Pliable said…
Mahlerman, of course Glazunov is not another Beethoven, and nobody is claiming he is.

But what is genius? And if indeed it does exist does that mean we can only appreciate and be moved by music written by designated geniuses? Should we ignore Hanson, Korngold, Rubbra, Arnold, Magnard et al because they are not generally recognised to be geniuses?

I'm not too interested in whether Glazunov was a genius. I appreciate and have been moved by his music - and that is what matters for me.

This preoccupation with genius is a dualistic barrier to some very deserving composers receiving the recognition they deserve. Bring on the non-geniuses!
mahlerman said…
So, that would be a no then?
Pliable said…
Not a no, and not a yes.

I don't know what the definition of a genius is. Therefore I cannot say if Glazunov is one or not.

As above, I appreciate and have been moved by his music - and that is what matters for me.
JMW said…
I've been very moved by his music, and studying Glazunov's scores has given me an acquaintance with the material that allows me to say without hesitation that he was a genius. Other's mileage with him may differ.
Philip Amos said…
I don't think Glazunov was a genius, but nor do I care -- he furnished the rooms of our minds with some marvellous music. Genius itself does not much puzzle me, and I am inclined to see it as akin to compulsion. It is in looking at the unquestionably great composers that we may boggle variously at their vast output, early deaths, circumstances in which they worked. Sometimes it defies comprehension, as in Constanze Mozart's journal entry describing Mozart composing the Magic Flute through the night, drinking wine the while, and asking Constanze to read to him as he worked because he was getting bored! There is the essence of musical genius -- music as a genetic component. Such as he, Bach, Beethoven, Schubert had teachers, but none were taught to compose -- the genius for that was congenital. Lesser composers surely were taught the art, and had they not been may never have composed at all. Some of their music may be wonderful, but they are not among the geniuses.
Jerome Langguth said…
The genius that interests me in not that of the composer of towering means and reputation, but that of the listener who hears the flash of the ineffable wherever it might occur. That is why I read this blog.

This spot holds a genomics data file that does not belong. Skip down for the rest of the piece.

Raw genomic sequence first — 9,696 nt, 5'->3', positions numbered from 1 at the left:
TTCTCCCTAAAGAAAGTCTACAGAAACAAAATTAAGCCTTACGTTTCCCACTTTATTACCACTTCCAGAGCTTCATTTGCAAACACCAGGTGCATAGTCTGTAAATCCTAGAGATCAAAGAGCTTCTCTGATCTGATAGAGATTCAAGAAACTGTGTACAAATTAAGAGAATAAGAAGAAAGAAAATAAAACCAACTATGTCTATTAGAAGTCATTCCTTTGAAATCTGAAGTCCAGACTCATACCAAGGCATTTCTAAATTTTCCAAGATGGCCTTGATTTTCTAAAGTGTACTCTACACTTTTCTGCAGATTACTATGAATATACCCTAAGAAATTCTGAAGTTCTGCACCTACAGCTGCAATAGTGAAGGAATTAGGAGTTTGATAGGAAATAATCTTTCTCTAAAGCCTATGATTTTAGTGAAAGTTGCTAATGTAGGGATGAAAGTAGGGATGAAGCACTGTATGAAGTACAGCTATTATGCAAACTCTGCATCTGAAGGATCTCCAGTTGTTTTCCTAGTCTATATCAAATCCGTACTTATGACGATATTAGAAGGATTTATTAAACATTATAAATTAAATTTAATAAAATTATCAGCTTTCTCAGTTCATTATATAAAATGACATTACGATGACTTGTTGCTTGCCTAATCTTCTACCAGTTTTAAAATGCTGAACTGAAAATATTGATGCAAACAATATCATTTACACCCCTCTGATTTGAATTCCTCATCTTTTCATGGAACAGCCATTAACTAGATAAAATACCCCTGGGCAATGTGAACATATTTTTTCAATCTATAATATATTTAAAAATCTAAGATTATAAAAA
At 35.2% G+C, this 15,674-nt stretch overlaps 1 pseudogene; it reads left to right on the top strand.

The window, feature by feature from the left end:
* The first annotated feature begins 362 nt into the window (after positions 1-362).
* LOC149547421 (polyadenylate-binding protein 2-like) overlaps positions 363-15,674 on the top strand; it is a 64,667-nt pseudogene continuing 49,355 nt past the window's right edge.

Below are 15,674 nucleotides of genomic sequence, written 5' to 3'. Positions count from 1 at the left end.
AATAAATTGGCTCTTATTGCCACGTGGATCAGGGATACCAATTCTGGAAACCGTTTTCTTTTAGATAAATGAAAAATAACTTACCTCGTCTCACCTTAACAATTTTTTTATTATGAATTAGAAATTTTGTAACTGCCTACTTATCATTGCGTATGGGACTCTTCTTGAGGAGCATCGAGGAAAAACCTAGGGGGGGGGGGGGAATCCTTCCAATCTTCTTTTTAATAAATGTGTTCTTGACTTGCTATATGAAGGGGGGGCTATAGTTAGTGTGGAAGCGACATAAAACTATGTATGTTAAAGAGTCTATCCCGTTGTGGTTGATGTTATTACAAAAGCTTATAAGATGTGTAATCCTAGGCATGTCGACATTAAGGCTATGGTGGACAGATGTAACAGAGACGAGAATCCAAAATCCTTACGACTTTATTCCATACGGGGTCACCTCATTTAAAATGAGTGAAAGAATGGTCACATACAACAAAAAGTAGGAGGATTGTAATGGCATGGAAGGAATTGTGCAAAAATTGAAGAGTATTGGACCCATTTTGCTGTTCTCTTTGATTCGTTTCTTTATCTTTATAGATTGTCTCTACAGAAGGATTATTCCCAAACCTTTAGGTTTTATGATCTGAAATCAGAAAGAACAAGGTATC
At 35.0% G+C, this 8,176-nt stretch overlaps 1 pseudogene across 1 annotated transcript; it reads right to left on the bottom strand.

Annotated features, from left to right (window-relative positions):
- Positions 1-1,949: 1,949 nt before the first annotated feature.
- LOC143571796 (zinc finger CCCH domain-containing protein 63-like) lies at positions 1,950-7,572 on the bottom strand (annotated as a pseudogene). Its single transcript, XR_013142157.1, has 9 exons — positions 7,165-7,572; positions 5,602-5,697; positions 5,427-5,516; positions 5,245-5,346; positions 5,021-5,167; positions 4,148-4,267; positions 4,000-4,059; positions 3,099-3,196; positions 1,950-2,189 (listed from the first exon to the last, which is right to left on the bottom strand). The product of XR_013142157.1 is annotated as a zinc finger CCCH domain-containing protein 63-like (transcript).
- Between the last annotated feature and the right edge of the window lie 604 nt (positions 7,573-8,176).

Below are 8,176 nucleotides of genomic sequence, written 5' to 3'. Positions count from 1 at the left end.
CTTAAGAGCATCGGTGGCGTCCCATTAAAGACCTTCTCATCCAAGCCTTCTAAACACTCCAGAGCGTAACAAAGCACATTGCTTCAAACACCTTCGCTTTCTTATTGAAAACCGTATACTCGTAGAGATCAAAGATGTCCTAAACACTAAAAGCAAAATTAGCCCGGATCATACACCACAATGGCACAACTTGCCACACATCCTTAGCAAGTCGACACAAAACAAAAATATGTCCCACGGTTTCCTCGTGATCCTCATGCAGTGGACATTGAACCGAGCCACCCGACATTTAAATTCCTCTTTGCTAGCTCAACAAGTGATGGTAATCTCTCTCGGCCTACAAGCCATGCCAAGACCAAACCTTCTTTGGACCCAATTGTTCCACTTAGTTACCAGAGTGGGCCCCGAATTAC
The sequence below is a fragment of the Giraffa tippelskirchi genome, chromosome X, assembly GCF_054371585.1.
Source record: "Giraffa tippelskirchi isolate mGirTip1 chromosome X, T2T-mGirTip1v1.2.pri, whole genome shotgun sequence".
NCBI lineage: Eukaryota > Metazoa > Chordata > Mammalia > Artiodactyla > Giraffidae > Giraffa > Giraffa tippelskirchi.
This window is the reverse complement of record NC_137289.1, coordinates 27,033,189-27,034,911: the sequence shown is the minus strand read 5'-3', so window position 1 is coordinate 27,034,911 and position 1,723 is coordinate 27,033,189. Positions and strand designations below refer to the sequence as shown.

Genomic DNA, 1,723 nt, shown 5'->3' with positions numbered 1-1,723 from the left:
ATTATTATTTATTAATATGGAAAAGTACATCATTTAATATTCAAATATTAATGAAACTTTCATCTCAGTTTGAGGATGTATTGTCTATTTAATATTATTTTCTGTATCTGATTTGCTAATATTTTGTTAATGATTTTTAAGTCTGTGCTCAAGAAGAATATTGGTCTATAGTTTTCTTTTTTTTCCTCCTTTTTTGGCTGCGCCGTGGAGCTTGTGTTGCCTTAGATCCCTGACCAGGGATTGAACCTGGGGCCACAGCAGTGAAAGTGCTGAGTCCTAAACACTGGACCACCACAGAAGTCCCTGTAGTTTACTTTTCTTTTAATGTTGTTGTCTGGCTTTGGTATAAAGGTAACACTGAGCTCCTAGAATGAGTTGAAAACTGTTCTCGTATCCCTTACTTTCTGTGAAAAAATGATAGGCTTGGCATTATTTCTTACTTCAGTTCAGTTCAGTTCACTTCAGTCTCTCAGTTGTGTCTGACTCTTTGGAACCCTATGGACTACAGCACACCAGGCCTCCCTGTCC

Philip Amos said…
I cannot conceive of what a "flash of the ineffable" in the context of work of music might be. All classical music is per se ineffable. Music with a "flash of the ineffable" would presumably in its other parts be expressible in words. What it may rather contain is flashes of what Conrad called the "magical suggestiveness" of music, and perhaps in that we come closest to discerning meaning, though Stravinsky, Beecham, Nietzsche, et al., thought it has no meaning at all. I think it does, but ineffable meaning, and most akin to silence.
Jerome Langguth said…
Forgive the inexact metaphor in my earlier response. Conrad's "magical suggestiveness" works fine for me. My choice of words comes from the philosopher Vladimir Jankélévitch's "Music and the Ineffable", in which he writes of the elusiveness and bewitching power of Charm (the ineffable) in music. My real purpose was to express appreciation for the blog author's expert guidance in finding very worthwhile music by "non-genius" composers such as Magnard (who I just now found mentioned in my copy of Jankélévitch).
Responding to Philip Amos -Like you, I have had a copy of Sentics for years, and like you, have been baffled as to why it, and Clynes musical work in general (he sure hung around with some heavy hitters), has not gained more acceptance. I've always felt part of the reason music moves us is that it encodes physical gestures (which can have emotional content).

If you don't know about "mirror neurons" - you might find them interesting. When we see someone making a gesture, part of our brain reacts as if we were making it ourselves.

My feeling is that for music of any kind to reach someone, it's gestural content needs to be something the audience can recognize and want to connect with.

Responding to Pliable's more general point - One thing to consider about the positive effects music can have is - if that's true, negative effects are also possible. Various people are going to find wildly disparate pieces of music life affirming - and it's totally a different strokes for different folks proposition. What's positive for some will be negative for others - and from a Buddhist perspective, with no permanently fixed identity - something that's works for us at one point in our lives may well not work at others, and visa versa.